# Dependence of an electric field on distance

## Homework Statement

A proton located several proton diameters away from a small charged object carrying charge q is subject to an electric field of magnitude E. As the proton moves a distance d along the x axis away from the object, the electric field magnitude drops to E/4.

If the charged object had instead been an electric dipole (with a charge of magnitude q on each end) oriented in the z direction, by what factor would the initial electric field magnitude E have changed as the proton receded by distance d along the x axis?

The electric field magnitude will be increased to 2 times the original field magnitude .
The electric field magnitude will be decreased to 1/8 of the original field magnitude .
The electric field magnitude will be increased to 8 times the original field magnitude.
The electric field magnitude will be decreased to 1/2 of the original field magnitude.
The electric field magnitude will be decreased to 1/4 of the original field magnitude .
The electric field magnitude will be increased to 4 times the original field magnitude .

E = kq / r^2

## The Attempt at a Solution

E / 4 = 2 kq / d^2

So, after setting up this equation I thought that the electric field magnitude will be increased to 2 times the original magnitude. This answer was incorrect. What am I doing wrong..?

Take a look at your equation for the electric field. Does it depend on the probe charge that you put on the space?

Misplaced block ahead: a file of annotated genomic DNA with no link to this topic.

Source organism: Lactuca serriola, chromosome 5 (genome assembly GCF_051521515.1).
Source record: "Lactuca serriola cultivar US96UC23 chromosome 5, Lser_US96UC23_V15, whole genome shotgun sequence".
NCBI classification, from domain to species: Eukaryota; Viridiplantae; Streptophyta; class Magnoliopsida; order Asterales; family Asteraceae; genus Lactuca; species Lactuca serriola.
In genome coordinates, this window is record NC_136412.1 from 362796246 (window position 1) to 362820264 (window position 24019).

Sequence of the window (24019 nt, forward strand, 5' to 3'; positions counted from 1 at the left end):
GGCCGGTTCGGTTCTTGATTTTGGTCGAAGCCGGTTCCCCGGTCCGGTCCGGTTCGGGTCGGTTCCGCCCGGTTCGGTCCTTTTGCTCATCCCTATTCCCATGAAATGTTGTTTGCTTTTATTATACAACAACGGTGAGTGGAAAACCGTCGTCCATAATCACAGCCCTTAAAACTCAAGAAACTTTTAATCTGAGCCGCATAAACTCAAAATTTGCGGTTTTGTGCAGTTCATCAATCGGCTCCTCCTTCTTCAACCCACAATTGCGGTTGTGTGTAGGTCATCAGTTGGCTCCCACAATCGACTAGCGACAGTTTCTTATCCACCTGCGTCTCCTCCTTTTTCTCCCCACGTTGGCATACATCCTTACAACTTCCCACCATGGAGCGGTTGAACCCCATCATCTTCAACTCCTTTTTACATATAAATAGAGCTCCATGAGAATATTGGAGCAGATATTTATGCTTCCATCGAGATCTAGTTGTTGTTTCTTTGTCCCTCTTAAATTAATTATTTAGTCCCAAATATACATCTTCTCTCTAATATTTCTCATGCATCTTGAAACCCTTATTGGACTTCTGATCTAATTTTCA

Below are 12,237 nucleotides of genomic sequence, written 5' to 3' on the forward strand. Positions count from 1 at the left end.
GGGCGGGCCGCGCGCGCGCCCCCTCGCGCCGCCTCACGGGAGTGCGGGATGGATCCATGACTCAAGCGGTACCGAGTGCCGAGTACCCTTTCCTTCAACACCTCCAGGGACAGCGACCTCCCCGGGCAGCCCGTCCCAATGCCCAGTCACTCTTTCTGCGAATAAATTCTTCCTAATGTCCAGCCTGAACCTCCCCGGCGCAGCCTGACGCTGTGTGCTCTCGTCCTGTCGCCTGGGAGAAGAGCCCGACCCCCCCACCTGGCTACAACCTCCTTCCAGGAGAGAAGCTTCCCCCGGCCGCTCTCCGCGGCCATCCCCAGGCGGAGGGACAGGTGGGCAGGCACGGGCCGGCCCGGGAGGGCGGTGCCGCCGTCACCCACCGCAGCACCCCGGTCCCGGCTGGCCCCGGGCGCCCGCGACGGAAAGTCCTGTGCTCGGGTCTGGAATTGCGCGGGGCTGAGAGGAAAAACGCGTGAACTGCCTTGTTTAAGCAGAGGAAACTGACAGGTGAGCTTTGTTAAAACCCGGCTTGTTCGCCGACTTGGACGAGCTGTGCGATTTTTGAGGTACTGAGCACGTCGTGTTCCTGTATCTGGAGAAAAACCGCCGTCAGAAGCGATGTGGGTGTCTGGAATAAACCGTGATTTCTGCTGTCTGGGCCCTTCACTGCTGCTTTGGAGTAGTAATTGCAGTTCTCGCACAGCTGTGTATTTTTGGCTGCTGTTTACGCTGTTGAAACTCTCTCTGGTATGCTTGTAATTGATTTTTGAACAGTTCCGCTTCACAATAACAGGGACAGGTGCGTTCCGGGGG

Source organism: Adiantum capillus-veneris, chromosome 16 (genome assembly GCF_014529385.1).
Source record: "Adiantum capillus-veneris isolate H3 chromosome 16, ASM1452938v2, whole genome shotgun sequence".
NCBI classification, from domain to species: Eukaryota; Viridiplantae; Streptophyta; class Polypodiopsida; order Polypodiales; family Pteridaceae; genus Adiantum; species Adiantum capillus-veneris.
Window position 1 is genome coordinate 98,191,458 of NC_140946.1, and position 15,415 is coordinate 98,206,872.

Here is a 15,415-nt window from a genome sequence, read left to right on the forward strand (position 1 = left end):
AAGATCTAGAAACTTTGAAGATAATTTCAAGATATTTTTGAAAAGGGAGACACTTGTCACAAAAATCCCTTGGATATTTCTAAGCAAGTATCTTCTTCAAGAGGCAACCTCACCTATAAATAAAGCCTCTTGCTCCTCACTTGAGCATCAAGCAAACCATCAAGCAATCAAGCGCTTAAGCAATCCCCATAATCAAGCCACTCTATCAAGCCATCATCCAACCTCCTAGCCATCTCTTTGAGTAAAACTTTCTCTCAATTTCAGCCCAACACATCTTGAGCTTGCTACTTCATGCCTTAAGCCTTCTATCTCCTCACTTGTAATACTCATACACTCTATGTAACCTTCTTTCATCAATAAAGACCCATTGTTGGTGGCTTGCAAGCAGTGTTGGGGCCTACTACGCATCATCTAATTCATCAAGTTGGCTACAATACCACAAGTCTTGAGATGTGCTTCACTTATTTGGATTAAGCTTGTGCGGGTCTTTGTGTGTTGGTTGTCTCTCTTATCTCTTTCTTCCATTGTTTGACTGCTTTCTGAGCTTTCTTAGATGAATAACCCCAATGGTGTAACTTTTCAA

Take a look at your equation for the electric field. Does it depend on the probe charge that you put on the space?

it depends on other variables as well, right?

it depends on other variables as well, right?
It depends on the distance from the source charge and in the charge of the source. So, does the change in the electric field depends on the probe charge?

It depends on the distance from the source charge and in the charge of the source. So, does the change in the electric field depends on the probe charge?

it depends on the distance from the source as well

vela
Staff Emeritus
Homework Helper

E = kq / r^2

## The Attempt at a Solution

E / 4 = 2 kq / d^2
How did you come up with this equation? You should think about what the relevant equation you listed is for. Does it apply here?

DaveE
Gold Member
Remember that an electric dipole is a positive charge on one side and a negative charge on the other side.

vela
Staff Emeritus
Homework Helper
Take a look at your equation for the electric field. Does it depend on the probe charge that you put on the space?
You've misunderstood the problem.

You've misunderstood the problem.
You are right. I'm very sorry if I have caused any confusion.

How did you come up with this equation? You should think about what the relevant equation you listed is for. Does it apply here?
the equation I listed is for electric fields. My thought was since their are 2 charges I should add a 2 in front of the q. I guess their is some new equation I wasn't taught...?

vela
Staff Emeritus
Homework Helper
That equation is for the electric field of a point charge, so it doesn't apply for a dipole, which is what you have here.

• downbra
That equation is for the electric field of a point charge, so it doesn't apply for a dipole, which is what you have here.
after some digging, is this the right equation? E=kqa / z^3

vela
Staff Emeritus